My goal switched from finding someone compatible to finding someone who stacked up the best against the rest of my dates---whether he was the right one for me or not. I often found myself confused about my own feelings towards my dates. I didn't know if I liked them or simply tolerated them, which was a very grim way of viewing a potential relationship. My fear of being alone also made me let some of my dates get away with things I typically wouldn't tolerate, from guys who thought it was appropriate to grab my intimate parts in public and replying "Come on, you know you love it!" when I had explicitly said I did not enjoy it, to men who made inappropriate comments about my ethnicity, such as saying that I probably ate more spicy food than he did because I'm Latina (Puerto Ricans are definitely not known for liking spicy food--or ignorant comments).

Besides that, I also found myself dealing with ghosting, which is when someone decides to completely cut contact with someone without any warnings or hints that things aren't going well. They would just cut communication suddenly, which affected how I felt about myself. The act of ghosting is common within online dating. It's not a big deal if you do it to someone after a first bad date, but when it happened with men I had gone out on multiple dates with, it made me wonder why they did it, which made me question if there was something wrong with me. It made me feel even less enthusiastic about dating and made it difficult for me to be open to fully connecting with someone.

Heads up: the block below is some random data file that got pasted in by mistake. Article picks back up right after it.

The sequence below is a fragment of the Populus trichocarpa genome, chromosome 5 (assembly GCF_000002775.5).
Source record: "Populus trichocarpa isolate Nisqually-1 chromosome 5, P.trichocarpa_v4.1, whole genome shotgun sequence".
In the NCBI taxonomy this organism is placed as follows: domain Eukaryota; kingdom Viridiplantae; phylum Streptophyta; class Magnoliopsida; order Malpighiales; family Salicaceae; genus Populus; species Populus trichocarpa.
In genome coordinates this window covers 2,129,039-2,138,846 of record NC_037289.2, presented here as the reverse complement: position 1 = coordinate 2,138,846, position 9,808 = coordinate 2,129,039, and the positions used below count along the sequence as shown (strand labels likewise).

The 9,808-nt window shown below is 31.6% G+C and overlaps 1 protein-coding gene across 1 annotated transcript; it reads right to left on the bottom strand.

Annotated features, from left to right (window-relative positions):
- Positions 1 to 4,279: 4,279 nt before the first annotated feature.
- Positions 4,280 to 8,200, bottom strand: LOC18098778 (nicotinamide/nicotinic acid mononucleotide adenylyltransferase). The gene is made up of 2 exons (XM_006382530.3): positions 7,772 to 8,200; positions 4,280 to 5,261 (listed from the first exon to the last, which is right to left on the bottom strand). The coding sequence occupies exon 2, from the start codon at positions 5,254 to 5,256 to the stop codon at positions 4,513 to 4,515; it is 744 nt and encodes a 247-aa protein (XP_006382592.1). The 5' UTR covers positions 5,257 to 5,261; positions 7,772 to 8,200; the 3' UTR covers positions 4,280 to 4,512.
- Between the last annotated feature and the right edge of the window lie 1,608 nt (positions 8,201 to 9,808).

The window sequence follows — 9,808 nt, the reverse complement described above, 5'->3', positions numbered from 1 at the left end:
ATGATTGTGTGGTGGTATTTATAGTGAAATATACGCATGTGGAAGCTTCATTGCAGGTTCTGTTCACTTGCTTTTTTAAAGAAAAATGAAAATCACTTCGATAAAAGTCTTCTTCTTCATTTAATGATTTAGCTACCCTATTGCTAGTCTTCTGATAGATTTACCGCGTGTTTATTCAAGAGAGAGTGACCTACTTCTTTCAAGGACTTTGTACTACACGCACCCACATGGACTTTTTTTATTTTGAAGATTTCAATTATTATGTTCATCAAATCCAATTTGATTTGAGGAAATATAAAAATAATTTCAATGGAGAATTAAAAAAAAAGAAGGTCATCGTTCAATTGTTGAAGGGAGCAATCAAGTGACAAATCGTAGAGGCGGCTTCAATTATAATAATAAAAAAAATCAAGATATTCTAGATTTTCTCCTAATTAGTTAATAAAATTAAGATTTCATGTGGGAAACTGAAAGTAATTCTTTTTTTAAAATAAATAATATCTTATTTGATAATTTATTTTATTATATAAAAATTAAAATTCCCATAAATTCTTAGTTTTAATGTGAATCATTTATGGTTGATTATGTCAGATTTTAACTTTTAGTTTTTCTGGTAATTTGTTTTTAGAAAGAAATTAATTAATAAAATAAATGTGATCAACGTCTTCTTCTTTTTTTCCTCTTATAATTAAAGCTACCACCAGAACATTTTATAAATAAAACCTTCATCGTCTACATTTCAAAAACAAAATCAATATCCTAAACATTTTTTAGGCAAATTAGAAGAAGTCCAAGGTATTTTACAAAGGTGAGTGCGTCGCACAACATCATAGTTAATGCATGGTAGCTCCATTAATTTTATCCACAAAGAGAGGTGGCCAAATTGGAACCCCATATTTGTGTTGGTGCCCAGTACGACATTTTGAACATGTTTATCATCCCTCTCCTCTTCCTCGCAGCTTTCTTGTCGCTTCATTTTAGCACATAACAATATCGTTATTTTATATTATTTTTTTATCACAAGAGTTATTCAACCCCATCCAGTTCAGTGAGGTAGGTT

I also noticed that guys didn't take me seriously. Some of them admitted that they didn't want to have a serious relationship with someone who still lives in a dorm room, which is understandable, while others just didn't even put effort to get to know me. Instead of trying to find out more about me, they focused on the superficiality of dating. Many of them explained that dating is a numbers game. They messaged tons of women who they thought were attractive and had some interests in common hoping that one would reply. Instead of being motivated by their genuine interest in their date, they were more excited by the idea of someone agreeing to go out with them and giving them attention.

After casually dating someone who often bragged about his other dates and made sure I knew he didn't see me as anything special, but rather another conquest to add to his list, I began to reflect on my own dating habits. I wasn't any better than him. In fact, I was dating him for the same reasons he was dating me. I looked back at all of my dates from last year, and realized that it wasn't boosting my self esteem as much as I thought it would; it was doing the opposite.

I realized that I was looking for validation from guys who weren't even worth my time to begin with and had become too invested in wanting them to like me, rather than being myself. After months of deactivating and re-activating my OkCupid account, I decided to permanently delete it. I also deleted Tinder from my phone. Why would I need to date someone in order to recognize that I'm a woman who deserves to be respected? It might be wonderful for someone people who found their significant other through it, but I'm much happier without it. After cutting back on dating various people at the same time, I feel better about myself, without having to depend on messages, matches, or likes.